Declaring Russia’s main war goals accomplished, President Dmitry Medvedev on Tuesday ordered a halt to military operations in the five-day war to block Georgian attempts to retake the separatist statelet of South Ossetia.
“I have reached a decision to halt the operation to force the Georgian authorities to peace,” Medvedev said in a statement.
“The aggressor has been punished and has incurred very significant losses. Its armed forces are disorganised,” he added.
Close US ally Georgia entered conflict with Russia last week after launching an offensive to retake the pro-Russian region of South Ossetia, which broke away from Georgian rule in 1992. Moscow responded with a huge counter-offensive.
Georgian Prime Minister Lado Gurgenidze told Reuters he wanted to see more evidence of a Russian ceasefire and would remain “prepared for everything” until Moscow signed a formal peace deal.
The news broke just before French President Nicolas Sarkozy saw Medvedev at the Kremlin to discuss an international plan to halt the war, which has rattled world oil markets and unnerved the West.
Medvedev set two conditions for a full settlement of the conflict: Georgian troops had to return to their initial positions and be partly demilitarised, and a binding agreement had to be signed on the non-use of force.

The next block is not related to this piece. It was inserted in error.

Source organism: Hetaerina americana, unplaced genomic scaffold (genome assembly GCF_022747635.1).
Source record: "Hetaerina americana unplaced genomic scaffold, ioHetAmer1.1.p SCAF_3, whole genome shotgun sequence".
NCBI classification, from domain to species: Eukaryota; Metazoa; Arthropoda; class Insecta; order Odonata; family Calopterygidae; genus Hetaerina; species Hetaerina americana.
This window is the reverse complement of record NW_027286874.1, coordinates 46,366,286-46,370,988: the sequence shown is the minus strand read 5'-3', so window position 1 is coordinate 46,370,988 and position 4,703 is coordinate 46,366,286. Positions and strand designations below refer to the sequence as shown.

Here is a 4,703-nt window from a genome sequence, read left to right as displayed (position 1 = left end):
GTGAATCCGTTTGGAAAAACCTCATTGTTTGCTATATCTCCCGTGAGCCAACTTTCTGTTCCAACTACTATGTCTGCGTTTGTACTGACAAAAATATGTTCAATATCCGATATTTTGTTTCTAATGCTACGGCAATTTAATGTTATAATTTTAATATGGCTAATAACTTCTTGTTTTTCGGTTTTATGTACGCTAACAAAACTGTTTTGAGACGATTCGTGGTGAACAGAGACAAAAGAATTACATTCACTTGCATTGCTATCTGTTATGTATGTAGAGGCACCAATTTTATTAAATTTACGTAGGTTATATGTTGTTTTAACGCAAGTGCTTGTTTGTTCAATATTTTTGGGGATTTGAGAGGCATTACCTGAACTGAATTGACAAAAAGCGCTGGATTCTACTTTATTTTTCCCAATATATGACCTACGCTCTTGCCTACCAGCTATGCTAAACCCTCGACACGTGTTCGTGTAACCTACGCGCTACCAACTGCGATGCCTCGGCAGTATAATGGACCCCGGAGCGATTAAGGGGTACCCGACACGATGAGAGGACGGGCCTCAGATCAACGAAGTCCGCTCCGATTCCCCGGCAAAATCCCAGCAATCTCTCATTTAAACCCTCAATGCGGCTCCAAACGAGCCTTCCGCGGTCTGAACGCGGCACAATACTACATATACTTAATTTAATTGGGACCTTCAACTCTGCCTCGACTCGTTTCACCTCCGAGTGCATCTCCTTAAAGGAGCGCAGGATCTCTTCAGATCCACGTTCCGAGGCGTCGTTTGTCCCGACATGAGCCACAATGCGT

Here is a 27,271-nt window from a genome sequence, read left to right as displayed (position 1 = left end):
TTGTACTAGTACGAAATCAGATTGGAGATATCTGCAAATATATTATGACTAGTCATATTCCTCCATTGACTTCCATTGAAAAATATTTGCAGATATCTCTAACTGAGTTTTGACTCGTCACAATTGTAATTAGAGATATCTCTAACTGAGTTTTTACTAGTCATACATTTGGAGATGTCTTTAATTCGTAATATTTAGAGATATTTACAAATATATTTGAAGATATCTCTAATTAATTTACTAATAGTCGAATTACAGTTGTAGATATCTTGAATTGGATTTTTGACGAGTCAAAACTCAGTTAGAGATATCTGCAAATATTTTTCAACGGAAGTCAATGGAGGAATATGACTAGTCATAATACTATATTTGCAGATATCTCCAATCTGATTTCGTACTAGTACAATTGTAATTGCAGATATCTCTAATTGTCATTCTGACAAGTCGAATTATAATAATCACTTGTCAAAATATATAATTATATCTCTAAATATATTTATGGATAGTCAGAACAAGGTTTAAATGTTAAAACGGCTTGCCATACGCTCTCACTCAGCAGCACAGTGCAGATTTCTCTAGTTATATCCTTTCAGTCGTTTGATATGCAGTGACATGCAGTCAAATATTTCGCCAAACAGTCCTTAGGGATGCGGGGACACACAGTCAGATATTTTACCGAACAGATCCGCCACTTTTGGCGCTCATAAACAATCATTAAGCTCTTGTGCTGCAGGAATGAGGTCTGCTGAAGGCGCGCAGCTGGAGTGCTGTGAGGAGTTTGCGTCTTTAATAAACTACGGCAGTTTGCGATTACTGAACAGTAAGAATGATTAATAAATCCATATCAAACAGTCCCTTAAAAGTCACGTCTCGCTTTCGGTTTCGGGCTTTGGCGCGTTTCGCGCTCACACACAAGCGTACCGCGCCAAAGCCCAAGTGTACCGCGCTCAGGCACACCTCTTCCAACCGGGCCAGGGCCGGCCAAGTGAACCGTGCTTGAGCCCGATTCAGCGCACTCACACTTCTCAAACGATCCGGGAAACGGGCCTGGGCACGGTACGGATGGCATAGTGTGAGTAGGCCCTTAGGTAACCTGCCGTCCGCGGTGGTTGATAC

It was not immediately clear whether Georgia would agree to these conditions.
Georgia’s Reintegration Minister Temur Yakobashvili said: “The Russians have halted their advance. There is no movement of Russian forces, but they are staying at their occupied positions.”
Russian Foreign Minister Sergei Lavrov earlier said Moscow could not agree to a peace plan which included Georgians in a future peacekeeping force because they had attacked Russian colleagues during Tbilisi’s push to recapture South Ossetia last week.
In Georgia, a series of explosions in the town of Gori on Tuesday killed at least five civilians. Broadcaster RTL later said a Dutch cameraman was among the dead and a correspondent wounded.
Putting further pressure on Saakashvili, separatists in the Black Sea region of Abkhazia, west of the main war theatre, launched a push early on Tuesday to drive Georgian forces out of the Kodori Gorge — the only area of that province under Georgian control.
“The operation to liberate Kodori Gorge has started,” Abkhazia’s self-styled foreign minister Sergei Shamba said. “Our troops are making advances. We are hoping for success.”